VSM Pitfall: unnecessary process | Chris Hohmann

Value Stream Mapping (VSM) is probably the main analysis tool and the most used in the lean toolbox. Easy to understand and handle, VSM is the starting point of improvement workshops and kaizen eve...

Source: hohmannchris.wordpress.com

Michel Baudin's comments:

Thoughtful comments, as usual from Chris Hohmann.

However, we need to go further and question the wisdom of reducing Lean implementation to Value-Stream Mapping and kaizen events when neither tool is central to the Toyota Production System.

"Value-Stream Mapping," which is really materials and information flow mapping, is a minor tool at Toyota, used only with suppliers who have delivery problems. And "kaizen events" don't exist at Toyota.

See on Scoop.it - lean manufacturing

Toyota Cutting the Fabled Andon Cord, Symbol of Toyota Way | Automotive News

Toyota is retiring the fabled “andon cord,” the emergency cable strung above assembly lines that came to symbolize the built-in quality of the Toyota Way and was widely copied through the auto industry and beyond.

Source: www.autonews.com


Michel Baudin's comments:
The point of having a cord rather than buttons was that the cord could be pulled from anywhere along the line, whereas buttons require you to be where they are. It is the same reason many buses have cords for passengers to request stops rather than buttons.

Toyota's rationale for moving to buttons, according to the article, is the desire to clear the overhead space. Another advantage, not stated in the article, is that the alarm from a button is more location-specific than from a cord.

Another reason to use a cord was that you didn't have to change it when you rearranged the line, whereas relocating buttons required rewiring. But the wireless button technology has made this a moot point.

See on Scoop.it - lean manufacturing

What is "Operational Excellence"?

Who would not want something called "Operational Excellence"? "Excellence" is superlative goodness, and "Operational" suggests a scope that includes not only production, logistics, and maintenance in Manufacturing, but also administrative transaction processing like issuing car rental contracts or marriage licenses. The boundaries are fuzzy, but Marketing and R&D are not usually considered part of Operations.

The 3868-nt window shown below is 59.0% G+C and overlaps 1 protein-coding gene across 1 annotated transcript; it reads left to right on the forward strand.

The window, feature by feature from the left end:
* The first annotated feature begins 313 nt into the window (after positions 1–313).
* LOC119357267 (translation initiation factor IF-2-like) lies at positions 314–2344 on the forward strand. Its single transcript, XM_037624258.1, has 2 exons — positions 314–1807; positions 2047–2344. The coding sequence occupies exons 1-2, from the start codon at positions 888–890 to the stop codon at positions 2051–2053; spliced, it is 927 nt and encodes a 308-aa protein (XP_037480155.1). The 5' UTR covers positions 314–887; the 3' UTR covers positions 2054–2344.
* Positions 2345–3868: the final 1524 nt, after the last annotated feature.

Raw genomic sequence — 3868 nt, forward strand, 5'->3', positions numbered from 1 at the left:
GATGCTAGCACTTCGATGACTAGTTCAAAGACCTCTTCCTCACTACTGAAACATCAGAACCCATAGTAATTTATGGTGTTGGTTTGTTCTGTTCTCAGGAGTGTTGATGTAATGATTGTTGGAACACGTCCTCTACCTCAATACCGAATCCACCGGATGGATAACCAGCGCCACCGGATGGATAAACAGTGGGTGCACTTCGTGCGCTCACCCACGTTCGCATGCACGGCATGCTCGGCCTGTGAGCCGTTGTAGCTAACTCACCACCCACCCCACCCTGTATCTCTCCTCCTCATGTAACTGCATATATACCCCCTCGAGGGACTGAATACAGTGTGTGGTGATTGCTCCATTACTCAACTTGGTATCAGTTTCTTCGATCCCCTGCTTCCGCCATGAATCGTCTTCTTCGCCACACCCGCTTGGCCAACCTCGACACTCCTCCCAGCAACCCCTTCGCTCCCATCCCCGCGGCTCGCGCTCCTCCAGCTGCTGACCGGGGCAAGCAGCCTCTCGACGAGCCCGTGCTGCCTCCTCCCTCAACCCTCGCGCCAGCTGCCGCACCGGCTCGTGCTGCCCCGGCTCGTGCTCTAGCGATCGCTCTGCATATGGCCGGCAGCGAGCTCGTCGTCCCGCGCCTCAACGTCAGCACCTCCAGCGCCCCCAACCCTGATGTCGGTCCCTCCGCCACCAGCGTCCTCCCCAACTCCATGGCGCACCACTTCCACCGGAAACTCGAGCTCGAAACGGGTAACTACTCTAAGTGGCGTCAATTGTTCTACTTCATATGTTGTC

Hearing "Operational Excellence" for the first time, everybody takes it to mean whatever they think is the best way to run operations, which makes it unlikely that any two people will have the same perception. If marketers of consulting services can prevail upon a profession to accept such a vague and generic term as a brand, they can sell pretty much anything under this label. By contrast, the Toyota Production System (TPS) specifically refers to the principles, approaches, methods, and tools that Toyota uses to make cars. When you first hear it, you may not know what those are, but you know that you don't know. Another difference between "Operational Excellence" -- also known as "OpEx' or "OE" -- and TPS, is that the first is a goal, while the second one is a means to achieve the unmentioned but obvious goal of thriving in the car industry.

Chevron OE

OE at Chevron

It is an increasingly popular term, perhaps because of its very lack of precision. Google it, and you find, for example, that, Chevron "has spent more than 20 years expanding systems that support a culture of safety and environmental stewardship that strives to achieve world-class performance and prevent all incidents. We call this Operational Excellence (OE),..."  So, at Chevron, OE is about avoiding accidents that directly hurt people and oil spills that ruin the environment.

It is certainly not what it means to the  Institute for Operational Excellence. Its website has a glossary that contains exclusively terms from TPS or Lean, like Andon, Cell, Chaku-Chaku, 5S, Kanban,..., which strongly suggests that Operational Excellence is just the latest avatar of TPS when applied outside of Toyota. For 25 years, "Lean" has reigned supreme in this role but may finally be getting stale after so many botched implementations.